I read a really great article called “Schrödinger, Chekhov, Samus” by the Angry DM that is really good and describes his “Slaughterhouse” system for defining zones in dungeons/ruins/whatever.
It reminded me of a brilliant thing that Sword & Sorcery Studios (the White Wolf d20 imprint) did with their Scarred Lands stuff, which was to have ELs for various wilderness areas representing the average EL of the kind of encounter you might have. Lovely civilized farmlands, you come across a bunch of CR1 kind of folks. The Dark Woods of Dark Death, on the other hand, are maybe EL7. It provides a nice mechanical backup to how dangerous that place over there is – you as the GM know what to expect immediately, what kind of encounter charts to use, what kinds of stories to tell – “Twenty lumberjacks from our village went in there and a hydra attacked and half of them were killed and the other half is missing random limbs.”
It’s also an expansion of the 3e concept of city stat blocks (which I don’t really use all that much – it’s good to know the population and $ limit of goods but the rest of it isn’t all that actionable). Here’s an example if you’re not familiar with it:
Large City conventional (mayor); AL N
GP Limit 40,000 gp; Assets 32,856,000 gp
Type mixed (81% human, 5% halfling, 4% dwarf, 4% elf, 3% gnome, 2%
half-elf, 1% half-orc)
Haldmeer Grobaras, lord-mayor (N male human aristocrat 9); Verrine
Caiteil, spokeswoman of the Council of Ushers (NG female elf
aristocrat 5/bard 2); Lord Justice Bayl Argentine, leader of the Justice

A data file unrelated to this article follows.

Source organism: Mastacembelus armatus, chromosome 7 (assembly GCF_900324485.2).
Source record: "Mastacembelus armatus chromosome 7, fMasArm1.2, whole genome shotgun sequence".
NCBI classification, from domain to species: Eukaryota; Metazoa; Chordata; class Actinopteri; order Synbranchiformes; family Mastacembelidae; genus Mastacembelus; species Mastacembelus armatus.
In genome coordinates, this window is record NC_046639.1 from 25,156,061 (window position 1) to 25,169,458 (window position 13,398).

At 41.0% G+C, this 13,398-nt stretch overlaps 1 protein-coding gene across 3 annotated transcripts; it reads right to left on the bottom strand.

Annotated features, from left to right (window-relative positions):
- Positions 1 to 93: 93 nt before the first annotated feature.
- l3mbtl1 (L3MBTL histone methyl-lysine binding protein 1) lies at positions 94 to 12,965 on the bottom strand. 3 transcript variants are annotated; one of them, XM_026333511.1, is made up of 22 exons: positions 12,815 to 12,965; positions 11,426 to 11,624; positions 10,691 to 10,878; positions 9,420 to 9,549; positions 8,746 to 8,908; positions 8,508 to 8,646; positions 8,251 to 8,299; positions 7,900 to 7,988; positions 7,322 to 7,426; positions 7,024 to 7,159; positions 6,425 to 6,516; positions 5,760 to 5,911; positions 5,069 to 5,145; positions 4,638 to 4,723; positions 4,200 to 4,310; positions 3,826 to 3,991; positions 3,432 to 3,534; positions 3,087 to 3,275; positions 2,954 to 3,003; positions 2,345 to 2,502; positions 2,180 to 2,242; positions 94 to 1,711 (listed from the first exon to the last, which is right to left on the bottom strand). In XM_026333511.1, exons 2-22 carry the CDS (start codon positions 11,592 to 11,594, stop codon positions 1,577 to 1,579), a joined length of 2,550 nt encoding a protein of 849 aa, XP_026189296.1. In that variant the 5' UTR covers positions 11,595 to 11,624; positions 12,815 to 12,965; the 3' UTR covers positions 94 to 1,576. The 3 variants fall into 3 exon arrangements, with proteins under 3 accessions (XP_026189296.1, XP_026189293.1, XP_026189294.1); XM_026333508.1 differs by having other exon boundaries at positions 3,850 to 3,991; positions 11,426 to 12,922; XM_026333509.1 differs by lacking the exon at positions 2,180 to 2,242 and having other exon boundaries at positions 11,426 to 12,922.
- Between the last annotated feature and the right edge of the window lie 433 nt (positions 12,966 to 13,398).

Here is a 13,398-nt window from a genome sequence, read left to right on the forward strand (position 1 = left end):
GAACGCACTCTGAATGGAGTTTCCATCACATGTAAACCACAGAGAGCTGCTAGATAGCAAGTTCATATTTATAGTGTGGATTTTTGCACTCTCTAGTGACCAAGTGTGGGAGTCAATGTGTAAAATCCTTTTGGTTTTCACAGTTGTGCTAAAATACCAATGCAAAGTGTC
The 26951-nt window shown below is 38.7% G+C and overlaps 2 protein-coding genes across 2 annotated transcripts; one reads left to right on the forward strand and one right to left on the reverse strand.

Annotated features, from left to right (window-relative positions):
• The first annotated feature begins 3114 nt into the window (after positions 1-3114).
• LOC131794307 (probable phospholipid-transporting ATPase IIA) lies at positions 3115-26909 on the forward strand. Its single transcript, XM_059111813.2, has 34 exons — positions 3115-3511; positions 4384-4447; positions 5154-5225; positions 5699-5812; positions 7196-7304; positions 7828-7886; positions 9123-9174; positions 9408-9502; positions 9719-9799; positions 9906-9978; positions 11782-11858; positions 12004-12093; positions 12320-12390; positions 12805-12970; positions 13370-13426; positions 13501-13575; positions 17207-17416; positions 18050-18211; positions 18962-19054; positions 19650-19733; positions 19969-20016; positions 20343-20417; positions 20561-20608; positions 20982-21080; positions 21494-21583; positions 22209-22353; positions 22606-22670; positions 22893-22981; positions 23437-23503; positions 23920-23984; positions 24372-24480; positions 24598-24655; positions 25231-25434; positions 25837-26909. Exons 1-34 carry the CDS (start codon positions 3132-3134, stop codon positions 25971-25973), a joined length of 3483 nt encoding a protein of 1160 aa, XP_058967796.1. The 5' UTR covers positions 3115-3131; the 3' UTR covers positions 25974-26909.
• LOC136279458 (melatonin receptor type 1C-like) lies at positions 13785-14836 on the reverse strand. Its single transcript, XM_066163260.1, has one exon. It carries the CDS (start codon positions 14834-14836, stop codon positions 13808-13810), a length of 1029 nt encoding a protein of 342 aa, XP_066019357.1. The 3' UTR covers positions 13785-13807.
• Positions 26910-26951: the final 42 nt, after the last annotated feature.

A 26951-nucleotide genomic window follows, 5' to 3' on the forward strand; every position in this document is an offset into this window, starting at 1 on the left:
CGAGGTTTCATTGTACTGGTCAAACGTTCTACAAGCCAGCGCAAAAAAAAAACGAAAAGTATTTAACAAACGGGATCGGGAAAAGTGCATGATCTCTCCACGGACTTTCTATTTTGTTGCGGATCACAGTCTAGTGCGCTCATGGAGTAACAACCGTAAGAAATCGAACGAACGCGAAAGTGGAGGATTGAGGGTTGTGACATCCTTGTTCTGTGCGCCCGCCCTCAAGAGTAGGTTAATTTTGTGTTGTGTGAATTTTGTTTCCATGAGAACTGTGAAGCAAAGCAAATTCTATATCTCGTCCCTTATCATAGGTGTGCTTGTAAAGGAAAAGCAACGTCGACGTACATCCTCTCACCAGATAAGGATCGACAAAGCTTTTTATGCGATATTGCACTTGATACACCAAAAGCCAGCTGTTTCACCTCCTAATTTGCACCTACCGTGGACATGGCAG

Court (LN male human aristocrat 6/fighter 3); Remeria Callinova,
leader of the Varisian Council (CG female human expert 4/rogue 2);
Lady Vammiera Symirkova, mistress of the Gargoyles (NE female
human aristocrat 2/rogue 6/sorcerer 4); Princess Sabriyya Kalmeralm,
de facto ruler of the Bazaar of Sails (CN female human rogue 12)
And they use a much simpler country stat block –
Andoran, Birthplace of Freedom
Capital: Almas (76,600)
Notable Settlements: Augustana (54,200), Bellis (4,800), Carpenden (10,600), Falcon’s Hollow (1,400), Oregent (22,700)
Ruler: His Excellency Codwin I of Augustana, Supreme Elect of the Free Peoples of Andoran
Government: Fledgling democracy
Religion: Abadar, Erastil, Iomedae, Aroden, Shelyn, Cayden Cailean
Bat in the Attic has a cool “Traveller-like” village stat block random generation system.
Angry DM’s scheme is good but is pretty 4e-ey and also is good mainly for very enclosed locations – “that tower,” “that part of the dungeon” – not really useful for a wilderness kind of area.
So what would a more 3e/Pathfinder-type of stat block for a wilderness area look like? Let’s see. You want to know the CR. You want to know what kind of major inhabitants there are, both friendly/intelligent and major critters, while not becoming as complex as a full encounter table… And keeping the granularity large enough to not be fiddly but small enough to be a discrete adventuring area.
Well, let me take a shot at it. I did up an area called South Argavist Island where I knew my pirate PCs were going to venture. It’s forested, has some small friendly settlements, a ruined shrine, and a bad goblin problem. It’s really not worth doing a huge amount of work on – mapping it and placing locations and all that, because the PCs are *probably* just going to shoot through it to the ruins. But you want a little meat to expand on if necessary.
South Argavist Island
CR3 Temperate forested island
Zones: Coast, Low Forest, High Forest (on the slopes of the mountain)
Inhabitants: Junk Kicker goblin tribe (moderate population density), local human tribe (light population density; human 50%, half-elf 50%)
Notable Inhabitants: Chief Chop-Man of the Junk Kickers (goblin warrior 4, goblin village), Vixyondriax (Very young green dragon, Low Forest), Bobobobobobobo (ettin, High Forest)
Notable Locations: Greenglade (human thorp in the High Forest), goblin village (Low Forest), ruined shrine (CR 6 dungeon, Low Forest), hidden cove used by pirates (Coast), ancient circle of trees inhabited by dryads (Low Forest)
Random Encounter Tables: Temperate forest CR3 (Low and High Forest), Beach CR2 (Coast)
Hmm, what do you think? Concise but meaty? Is it missing anything?